The race was one of the dirtiest statewide campaigns in recent memory. McGovern's campaign literature alleged that Kaites didn't support automatically trying juveniles accused of violent crimes in adult court, though he later clarified that Kaies opposed a previous version of legislation several years ago enabling such a transfer. He also signed a statement saying he never smoked marijuana. Kaites refused to sign a similar pledge and admitted through an aide that he had tried it in high school but didn't like it.

    Kaites has thrown his support behind McGovern, but the bitterly divided party must be reunited before the general election.

    Delaware: More Choices at the Polls – Finally

    Delaware voters will have more choices at the polls this fall, as Democrats, Republicans, Libertarians and Natural Law Party candidates filled ballot vacancies by the Sept. 1 deadline. In August, nearly 70 percent of all legislative races were unopposed. Only one additional statewide candidate joined the race by the deadline: Democrat Diane Kempski filed to challenge Auditor Thomas Wagner (R). Kempski is the Registrar in Chancery in New Castle County.

    Voters will go to the polls Sept. 12 for the nation's only Saturday primary. Democrats will choose between Wilmington attorneys David Finger and John Dorsey to face popular Attorney General Jane Brady (R). All statewide GOP incumbents are running unopposed.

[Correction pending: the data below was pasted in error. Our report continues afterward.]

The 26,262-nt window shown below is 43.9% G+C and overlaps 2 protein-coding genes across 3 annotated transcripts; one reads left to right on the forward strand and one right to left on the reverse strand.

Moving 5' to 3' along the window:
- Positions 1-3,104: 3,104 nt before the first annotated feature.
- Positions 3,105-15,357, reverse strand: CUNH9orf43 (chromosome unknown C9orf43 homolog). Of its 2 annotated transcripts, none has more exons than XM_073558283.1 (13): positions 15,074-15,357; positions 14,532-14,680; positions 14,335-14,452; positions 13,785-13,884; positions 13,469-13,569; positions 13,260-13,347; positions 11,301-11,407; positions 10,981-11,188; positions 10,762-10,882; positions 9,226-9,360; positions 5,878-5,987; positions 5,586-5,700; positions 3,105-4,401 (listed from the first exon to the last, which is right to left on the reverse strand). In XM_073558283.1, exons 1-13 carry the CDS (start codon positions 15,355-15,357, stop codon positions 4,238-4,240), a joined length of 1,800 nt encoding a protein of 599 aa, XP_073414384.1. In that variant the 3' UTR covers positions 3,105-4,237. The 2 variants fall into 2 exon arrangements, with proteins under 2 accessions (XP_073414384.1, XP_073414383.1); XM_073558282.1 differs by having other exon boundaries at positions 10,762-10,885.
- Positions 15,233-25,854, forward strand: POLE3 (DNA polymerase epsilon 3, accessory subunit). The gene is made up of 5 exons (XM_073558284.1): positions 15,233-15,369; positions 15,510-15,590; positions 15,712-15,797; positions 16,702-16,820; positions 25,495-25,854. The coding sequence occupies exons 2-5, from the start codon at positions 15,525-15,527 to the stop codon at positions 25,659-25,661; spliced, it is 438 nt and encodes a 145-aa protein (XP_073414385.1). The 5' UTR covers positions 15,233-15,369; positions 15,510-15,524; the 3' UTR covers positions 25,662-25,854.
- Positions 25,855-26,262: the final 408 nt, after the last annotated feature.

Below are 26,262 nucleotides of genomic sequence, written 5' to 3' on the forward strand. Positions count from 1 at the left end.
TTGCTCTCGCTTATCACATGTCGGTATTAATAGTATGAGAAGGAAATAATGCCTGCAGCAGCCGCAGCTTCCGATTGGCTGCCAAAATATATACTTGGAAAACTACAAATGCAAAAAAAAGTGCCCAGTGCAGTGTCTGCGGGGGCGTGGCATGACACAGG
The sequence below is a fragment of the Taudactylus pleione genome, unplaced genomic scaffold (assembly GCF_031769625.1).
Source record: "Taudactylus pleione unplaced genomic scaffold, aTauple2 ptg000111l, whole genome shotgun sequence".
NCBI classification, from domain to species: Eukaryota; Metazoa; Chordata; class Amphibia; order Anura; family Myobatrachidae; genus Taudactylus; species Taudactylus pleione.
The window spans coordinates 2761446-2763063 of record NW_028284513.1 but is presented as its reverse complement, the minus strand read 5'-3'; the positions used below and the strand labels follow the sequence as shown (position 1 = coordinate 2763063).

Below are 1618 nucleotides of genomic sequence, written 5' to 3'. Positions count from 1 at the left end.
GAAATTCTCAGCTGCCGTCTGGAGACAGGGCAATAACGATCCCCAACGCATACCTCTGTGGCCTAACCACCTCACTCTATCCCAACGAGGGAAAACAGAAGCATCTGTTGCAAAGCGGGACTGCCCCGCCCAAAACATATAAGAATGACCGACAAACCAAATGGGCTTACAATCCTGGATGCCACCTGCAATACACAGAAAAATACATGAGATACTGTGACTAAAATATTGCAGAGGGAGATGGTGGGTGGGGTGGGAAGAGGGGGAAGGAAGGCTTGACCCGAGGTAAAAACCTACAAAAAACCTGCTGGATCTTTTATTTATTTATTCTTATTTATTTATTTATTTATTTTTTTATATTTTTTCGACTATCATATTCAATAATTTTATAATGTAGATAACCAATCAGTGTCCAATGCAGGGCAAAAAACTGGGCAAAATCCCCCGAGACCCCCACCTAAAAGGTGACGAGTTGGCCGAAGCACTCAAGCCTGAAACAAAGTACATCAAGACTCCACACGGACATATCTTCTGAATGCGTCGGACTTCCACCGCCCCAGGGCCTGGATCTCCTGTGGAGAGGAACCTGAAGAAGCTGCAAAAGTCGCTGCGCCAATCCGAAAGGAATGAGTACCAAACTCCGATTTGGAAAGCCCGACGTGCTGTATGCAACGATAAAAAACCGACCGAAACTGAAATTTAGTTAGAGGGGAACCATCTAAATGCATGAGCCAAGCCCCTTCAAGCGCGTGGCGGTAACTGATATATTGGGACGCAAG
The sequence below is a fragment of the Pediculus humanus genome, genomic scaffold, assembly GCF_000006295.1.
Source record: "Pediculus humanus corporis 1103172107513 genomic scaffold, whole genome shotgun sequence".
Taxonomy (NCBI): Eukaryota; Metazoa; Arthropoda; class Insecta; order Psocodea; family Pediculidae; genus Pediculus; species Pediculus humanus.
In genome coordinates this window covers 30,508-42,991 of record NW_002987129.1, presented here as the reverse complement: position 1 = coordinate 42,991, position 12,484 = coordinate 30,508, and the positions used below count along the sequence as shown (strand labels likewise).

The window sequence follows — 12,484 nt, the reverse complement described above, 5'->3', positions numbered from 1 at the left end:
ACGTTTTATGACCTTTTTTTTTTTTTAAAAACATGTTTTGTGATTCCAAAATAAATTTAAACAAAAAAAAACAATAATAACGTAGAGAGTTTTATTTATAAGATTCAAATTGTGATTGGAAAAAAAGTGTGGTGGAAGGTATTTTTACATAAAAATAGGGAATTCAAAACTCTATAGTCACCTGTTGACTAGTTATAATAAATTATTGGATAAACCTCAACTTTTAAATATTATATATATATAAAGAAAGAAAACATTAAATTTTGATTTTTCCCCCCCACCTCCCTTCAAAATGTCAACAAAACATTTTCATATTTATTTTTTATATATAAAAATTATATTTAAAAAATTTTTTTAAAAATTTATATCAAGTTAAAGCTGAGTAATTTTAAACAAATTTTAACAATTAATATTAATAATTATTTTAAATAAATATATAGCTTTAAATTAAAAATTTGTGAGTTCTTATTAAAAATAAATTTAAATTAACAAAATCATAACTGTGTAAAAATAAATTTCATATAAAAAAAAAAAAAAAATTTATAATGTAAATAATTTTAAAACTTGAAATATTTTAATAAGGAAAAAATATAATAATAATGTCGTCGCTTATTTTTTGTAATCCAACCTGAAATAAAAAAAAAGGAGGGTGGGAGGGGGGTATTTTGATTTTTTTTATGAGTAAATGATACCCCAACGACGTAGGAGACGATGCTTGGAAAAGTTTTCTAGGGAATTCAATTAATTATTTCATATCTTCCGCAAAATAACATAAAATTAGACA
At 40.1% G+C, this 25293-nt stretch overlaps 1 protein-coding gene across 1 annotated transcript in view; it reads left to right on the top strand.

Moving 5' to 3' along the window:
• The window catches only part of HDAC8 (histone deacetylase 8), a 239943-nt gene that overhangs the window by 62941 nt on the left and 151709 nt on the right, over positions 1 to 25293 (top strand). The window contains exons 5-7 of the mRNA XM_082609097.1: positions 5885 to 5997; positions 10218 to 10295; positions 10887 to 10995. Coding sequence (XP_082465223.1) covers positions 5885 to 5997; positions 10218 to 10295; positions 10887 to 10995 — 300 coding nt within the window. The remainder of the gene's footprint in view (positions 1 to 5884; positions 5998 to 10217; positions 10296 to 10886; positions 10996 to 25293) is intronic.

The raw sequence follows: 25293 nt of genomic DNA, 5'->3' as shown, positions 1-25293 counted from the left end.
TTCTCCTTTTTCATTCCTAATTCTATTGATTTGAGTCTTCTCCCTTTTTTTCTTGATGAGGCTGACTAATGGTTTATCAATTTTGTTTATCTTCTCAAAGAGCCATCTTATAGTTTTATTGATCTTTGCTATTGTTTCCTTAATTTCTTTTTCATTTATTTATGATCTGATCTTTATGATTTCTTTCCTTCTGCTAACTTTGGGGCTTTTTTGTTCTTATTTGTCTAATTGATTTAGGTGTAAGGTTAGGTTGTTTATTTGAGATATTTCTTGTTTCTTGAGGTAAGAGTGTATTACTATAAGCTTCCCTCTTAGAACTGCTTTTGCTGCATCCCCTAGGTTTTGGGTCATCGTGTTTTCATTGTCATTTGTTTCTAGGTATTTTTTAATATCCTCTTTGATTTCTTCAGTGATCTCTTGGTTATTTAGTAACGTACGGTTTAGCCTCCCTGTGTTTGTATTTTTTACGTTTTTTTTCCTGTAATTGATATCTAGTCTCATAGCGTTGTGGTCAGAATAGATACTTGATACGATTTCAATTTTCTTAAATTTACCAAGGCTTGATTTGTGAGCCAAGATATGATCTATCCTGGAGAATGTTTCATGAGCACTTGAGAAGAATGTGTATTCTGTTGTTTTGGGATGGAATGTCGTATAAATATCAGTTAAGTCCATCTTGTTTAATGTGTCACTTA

Florida: MacKay Struggles; Democrat Endorses Bush


    Lt. Gov. Buddy MacKay (D) continues to struggle in his bid against Republican Jeb Bush, son of former president George Bush. He lags behind both in the polls and in fund-raising, and Agriculture Commissioner Bob Crawford, one of three Democrats in the state Cabinet, endorsed Bush. Crawford is the highest-ranking Democrat in state history to endorse a Republican gubernatorial candidate. Crawford denies speculation that he cut a deal with Republicans earlier this year to endorse Bush in exchange for running unopposed election. Crawford barely survived a 1994 reelection bid, winning just 51 percent of the vote. Sources said they were surprised that no major Republican filed to run against Crawford in July. Some activist Democrats suggest that Crawford should quit the ticket and the party, but he denied plans to do so.

    Despite the continued setbacks, MacKay and his running mate, state Sen. Rick Dantzler (D), found some success at South Florida events last weekend. Polls show that although MacKay follows Bush in the polls, voters think the issues MacKay promotes are important. However, without the needed cash, MacKay supporters worry the campaign can't communicate that to likely voters. Bush has twice as much money as MacKay, and the Florida GOP has taken in three times as much as the embattled Democratic Party. But in the meantime, MacKay and Dantzler have told supporters their decades of experience in state government could allow voters to trust that they can run the state.